Further, in another aspect, the particular configuration of the socket 59 is modified to provide increasing levels of precompression on the center-bonded mount 21 as more and more of the recessed portion 58 of the center-bonded mount comes into contact with the outer member 22 and becomes loaded under radial loading. The precompression in the soft direction can either be zero or simply lesser in amount than along the perpendicular axis (stiff direction) and still provide dissimilar radial spring rates. Also, by making the opposed surfaces flat, some bulge area is allowed, i.e., the contact area will increase as more load is applied.
In FIG. 4A through FIG. 4F are illustrated various other novel concepts for sockets 59A through 59F. Here like numerals denote like elements. These figures illustrate using arc sections defining dimensional characteristics 66A, 66C, 66E, and flat sections defining dimensional characteristics 66B, 66D, and 66F. Some sockets 59 are illustrated with either parallel or tapered sides adjacent and intersecting the second dimensional characteristic 66. Rectangular sockets 59F (FIG. 4F), and elliptical sockets 59E (FIG. 4E) are also illustrated. Each of these socket concepts will provide unequal radial spring rates along the B--B axis and the C--C axis of FIG. 3A. The tapered sides 72C, 72D, 72E, 72F can be formed either by curvatures as in 72E, or by straight tapers as in 72C and 72D, or by radii 72F. These tapered sides allow the outer member 22 (FIG. 3A) to gradually contact more of the recessed portion 58 of center-bonded mount 21 as more load is radially applied along axis B--B. This allows a spring rate that is softer upon first loading and which gradually stiffens as more radial load is applied. By way of example, the radial spring rate along axis C--C might be stiffer than along axis B--B by a ratio of 1.25:1 or more, with a ratio of 2.5:1 resulting from the softening of the spring rate along B--B having been demonstrated. Even higher ratios are thought to be achievable.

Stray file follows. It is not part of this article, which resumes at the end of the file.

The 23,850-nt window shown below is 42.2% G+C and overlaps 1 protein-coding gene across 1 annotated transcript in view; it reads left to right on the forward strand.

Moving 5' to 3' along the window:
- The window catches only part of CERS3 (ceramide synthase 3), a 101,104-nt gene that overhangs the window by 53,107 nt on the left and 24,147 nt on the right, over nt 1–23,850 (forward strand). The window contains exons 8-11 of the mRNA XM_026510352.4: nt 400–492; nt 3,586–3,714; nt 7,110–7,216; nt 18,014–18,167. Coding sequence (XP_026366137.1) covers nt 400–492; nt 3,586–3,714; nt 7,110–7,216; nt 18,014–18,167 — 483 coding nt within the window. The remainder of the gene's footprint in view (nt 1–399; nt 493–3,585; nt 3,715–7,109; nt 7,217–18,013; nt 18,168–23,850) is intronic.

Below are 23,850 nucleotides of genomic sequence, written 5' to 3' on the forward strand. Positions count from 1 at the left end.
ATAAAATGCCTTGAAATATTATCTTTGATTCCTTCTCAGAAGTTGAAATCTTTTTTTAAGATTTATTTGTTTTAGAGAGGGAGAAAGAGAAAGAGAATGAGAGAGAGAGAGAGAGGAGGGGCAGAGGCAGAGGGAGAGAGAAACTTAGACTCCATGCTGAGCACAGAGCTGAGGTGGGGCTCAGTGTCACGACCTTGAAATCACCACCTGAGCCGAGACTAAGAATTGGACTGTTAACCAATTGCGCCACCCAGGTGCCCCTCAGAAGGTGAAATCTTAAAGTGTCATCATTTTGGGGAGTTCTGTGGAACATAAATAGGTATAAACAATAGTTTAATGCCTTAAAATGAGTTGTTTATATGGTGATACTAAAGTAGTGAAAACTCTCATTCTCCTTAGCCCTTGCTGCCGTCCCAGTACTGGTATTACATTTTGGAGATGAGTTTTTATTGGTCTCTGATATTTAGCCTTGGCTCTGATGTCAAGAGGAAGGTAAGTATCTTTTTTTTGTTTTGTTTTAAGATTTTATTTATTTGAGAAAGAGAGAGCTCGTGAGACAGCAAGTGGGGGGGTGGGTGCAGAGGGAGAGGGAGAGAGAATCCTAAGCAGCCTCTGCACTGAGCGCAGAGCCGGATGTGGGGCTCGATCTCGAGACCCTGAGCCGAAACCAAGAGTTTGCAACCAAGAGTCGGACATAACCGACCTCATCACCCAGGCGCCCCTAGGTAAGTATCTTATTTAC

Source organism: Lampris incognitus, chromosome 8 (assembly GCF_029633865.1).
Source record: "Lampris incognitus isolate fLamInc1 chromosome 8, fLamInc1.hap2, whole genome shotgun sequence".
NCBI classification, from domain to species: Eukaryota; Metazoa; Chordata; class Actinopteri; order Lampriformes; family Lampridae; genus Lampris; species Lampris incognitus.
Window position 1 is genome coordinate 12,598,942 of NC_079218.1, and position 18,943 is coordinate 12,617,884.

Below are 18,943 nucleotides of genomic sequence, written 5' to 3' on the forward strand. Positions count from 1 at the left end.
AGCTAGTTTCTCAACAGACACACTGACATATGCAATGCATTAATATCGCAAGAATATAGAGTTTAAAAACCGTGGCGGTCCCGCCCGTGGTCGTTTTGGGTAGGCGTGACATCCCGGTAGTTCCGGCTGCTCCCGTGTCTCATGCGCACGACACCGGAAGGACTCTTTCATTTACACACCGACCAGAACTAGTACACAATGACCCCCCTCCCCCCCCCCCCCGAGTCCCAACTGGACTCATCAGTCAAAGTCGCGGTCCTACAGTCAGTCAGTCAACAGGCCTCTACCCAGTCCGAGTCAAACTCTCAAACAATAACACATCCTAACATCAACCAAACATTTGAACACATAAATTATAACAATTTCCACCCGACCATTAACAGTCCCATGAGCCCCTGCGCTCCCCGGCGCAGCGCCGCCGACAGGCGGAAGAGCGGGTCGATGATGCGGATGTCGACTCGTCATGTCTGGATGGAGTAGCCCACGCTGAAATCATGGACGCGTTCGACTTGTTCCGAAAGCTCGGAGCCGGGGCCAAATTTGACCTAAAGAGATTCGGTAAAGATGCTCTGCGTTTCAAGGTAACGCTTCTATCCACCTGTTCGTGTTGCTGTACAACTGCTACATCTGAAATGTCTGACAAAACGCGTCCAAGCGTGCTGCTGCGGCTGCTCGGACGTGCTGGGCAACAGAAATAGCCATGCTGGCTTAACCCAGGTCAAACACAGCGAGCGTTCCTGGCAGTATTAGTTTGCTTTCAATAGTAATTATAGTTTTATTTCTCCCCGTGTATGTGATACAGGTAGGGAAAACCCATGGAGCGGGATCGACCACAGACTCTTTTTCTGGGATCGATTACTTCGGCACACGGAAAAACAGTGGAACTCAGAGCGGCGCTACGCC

In summary, the present invention is a novel mounting assembly 20 which exhibits unequal radial spring rates and which utilizes standard center-bonded mounts 21. The unequal or dissimilar radial spring rate characteristics are achieved by utilizing a novel socket 59 in combination with a standard center-bonded mount 21, said novel socket 59 including a first dimensional characteristic along a first axis C--C which is less than a second dimensional characteristic along a second axis B--B. A variety of socket concepts 59A through 59F are described for accomplishing the differential radial spring rate characteristics. This variation in spring rate between the thrust and lateral direction affords rapid responsiveness for changes in engine thrust while providing good isolation from lateral engine vibrations.
While the preferred embodiment of the present invention has been described in detail, various modifications, alterations, changes and adaptations to the aforementioned may be made without departing from the spirit and scope of the present invention defined in the appended claims. For example, it is apparent that the combination of the socket concepts and the round cross section standard center-bonded mount can be used in any receiving member, such as a plate or panel, bracket or other like member as well as the described outer member. It is intended that all such modifications, alterations and changes be considered part of the present invention.
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|U.S. Classification||267/140.5, 267/153|
|Jan 7, 1994||AS||Assignment|
Owner name: LORD CORPORATION, PENNSYLVANIA
Free format text: ASSIGNMENT OF ASSIGNORS INTEREST;ASSIGNOR:DAVID, THOMAS A.;REEL/FRAME:006837/0543
Effective date: 19940107
|Jan 26, 2001||FPAY||Fee payment|
Year of fee payment: 4
|Dec 9, 2004||FPAY||Fee payment|
Year of fee payment: 8
|Oct 21, 2008||FPAY||Fee payment|
Year of fee payment: 12